The policy (or pseudo-policy) of decentralisation of power to local government, to regional and area boards and committees, to school boards of trustees, and to incorporated runanga, does little for Maori. As we have already noted, the provinces are hothouses of racism; power to the provinces is power to practise prejudice. There are few areas where Maori will be able to organise voting majorities.
What then has been achieved?
Despite the intentions of Government, there have been two major achievements. The first is the pending legislative recognition of the iwi, through the Runanga Iwi Bill. For the first time, an iwi will be able to take legal action on its own behalf. Although the motives are suspect, this is a major advance. Sometimes the right things are done for the wrong reasons eh.
The other achievement is the increasing influence of the Treaty of Waitangi in the affairs of the nation. The Treaty has always spoken, but today it speaks to an ever growing audience. Alas, the Government has moved to modify its message through a set of five Treaty Principles; an attempt to rewrite the script. That will surely fail.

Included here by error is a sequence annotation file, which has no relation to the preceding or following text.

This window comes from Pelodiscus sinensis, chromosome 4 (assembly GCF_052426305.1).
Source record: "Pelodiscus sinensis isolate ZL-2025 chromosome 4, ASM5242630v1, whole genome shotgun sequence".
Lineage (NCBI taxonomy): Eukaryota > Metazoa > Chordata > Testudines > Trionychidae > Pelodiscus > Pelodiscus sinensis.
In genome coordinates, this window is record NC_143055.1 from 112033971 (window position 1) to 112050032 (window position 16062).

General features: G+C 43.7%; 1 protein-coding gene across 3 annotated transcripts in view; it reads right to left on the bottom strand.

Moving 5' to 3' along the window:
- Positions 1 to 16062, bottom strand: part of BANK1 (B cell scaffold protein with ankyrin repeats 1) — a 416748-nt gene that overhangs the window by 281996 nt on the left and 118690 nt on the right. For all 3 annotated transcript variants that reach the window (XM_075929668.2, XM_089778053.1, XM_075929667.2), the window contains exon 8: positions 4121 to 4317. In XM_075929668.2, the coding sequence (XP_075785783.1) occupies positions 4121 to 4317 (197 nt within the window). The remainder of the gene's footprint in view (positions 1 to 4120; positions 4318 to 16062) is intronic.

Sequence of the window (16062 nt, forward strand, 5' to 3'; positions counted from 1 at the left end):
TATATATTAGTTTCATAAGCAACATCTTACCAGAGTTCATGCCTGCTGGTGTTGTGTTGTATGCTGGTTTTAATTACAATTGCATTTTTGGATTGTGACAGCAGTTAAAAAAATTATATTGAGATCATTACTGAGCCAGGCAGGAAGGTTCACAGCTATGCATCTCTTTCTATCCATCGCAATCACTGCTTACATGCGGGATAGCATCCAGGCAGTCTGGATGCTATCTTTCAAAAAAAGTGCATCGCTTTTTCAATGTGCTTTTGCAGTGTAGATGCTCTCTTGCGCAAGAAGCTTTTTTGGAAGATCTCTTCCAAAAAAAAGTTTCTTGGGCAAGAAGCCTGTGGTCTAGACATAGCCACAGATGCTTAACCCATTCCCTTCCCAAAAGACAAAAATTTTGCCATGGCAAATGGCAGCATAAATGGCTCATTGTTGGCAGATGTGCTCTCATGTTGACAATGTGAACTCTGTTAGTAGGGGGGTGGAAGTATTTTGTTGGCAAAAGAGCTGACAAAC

On balance, and in spite of their deceit and double-talk, New Zealand politicians are still on the run. At home the pressure on them mounts slowly and inexorably. Worldwide, the churches, the International Labour Organisation, the United Nations, and the Indigenous Peoples Movement are committed to change, and are the wild cards in our hand.
Conservation Law Reform Act 1989
This act gives us representation and consultation, and it will keep some more of our people very busy for a long time.
It is an omnibus act which amends a number of other acts which deal with conservation, and it places a large number of conservation functions under either the Department of Conservation, the new NZ Conservation Authority, new Conservation Boards, and other new bodies. Its effect on Maoridom is to allow for Maori representation on the new authorities and boards.
Although conservation is a very important issue for Maoridom, and it is essential that the iwi have a say in the preservation of our natural heritage, under this bill the tangata whenua, traditional and proven guardians of that heritage, do not regain guardianship. What is gained is a subservient junior guardianship, under the tutelage of Big Brother. The very same Big Brother who came to Aotearoa and destroyed the balance of the environment.
This legislation must be classed with the rest which has given us a voice, but in an area which will not give us power. It is another piece of legislation where the issues of te tino rangatiratanga are carefully avoided.
Throughout all this new legislation we will see that the pattern is consistent. The Government is being very generous (compared to previous governments) in all sorts of areas which do not involve the actual transfer of power, or the resources through which power may be built.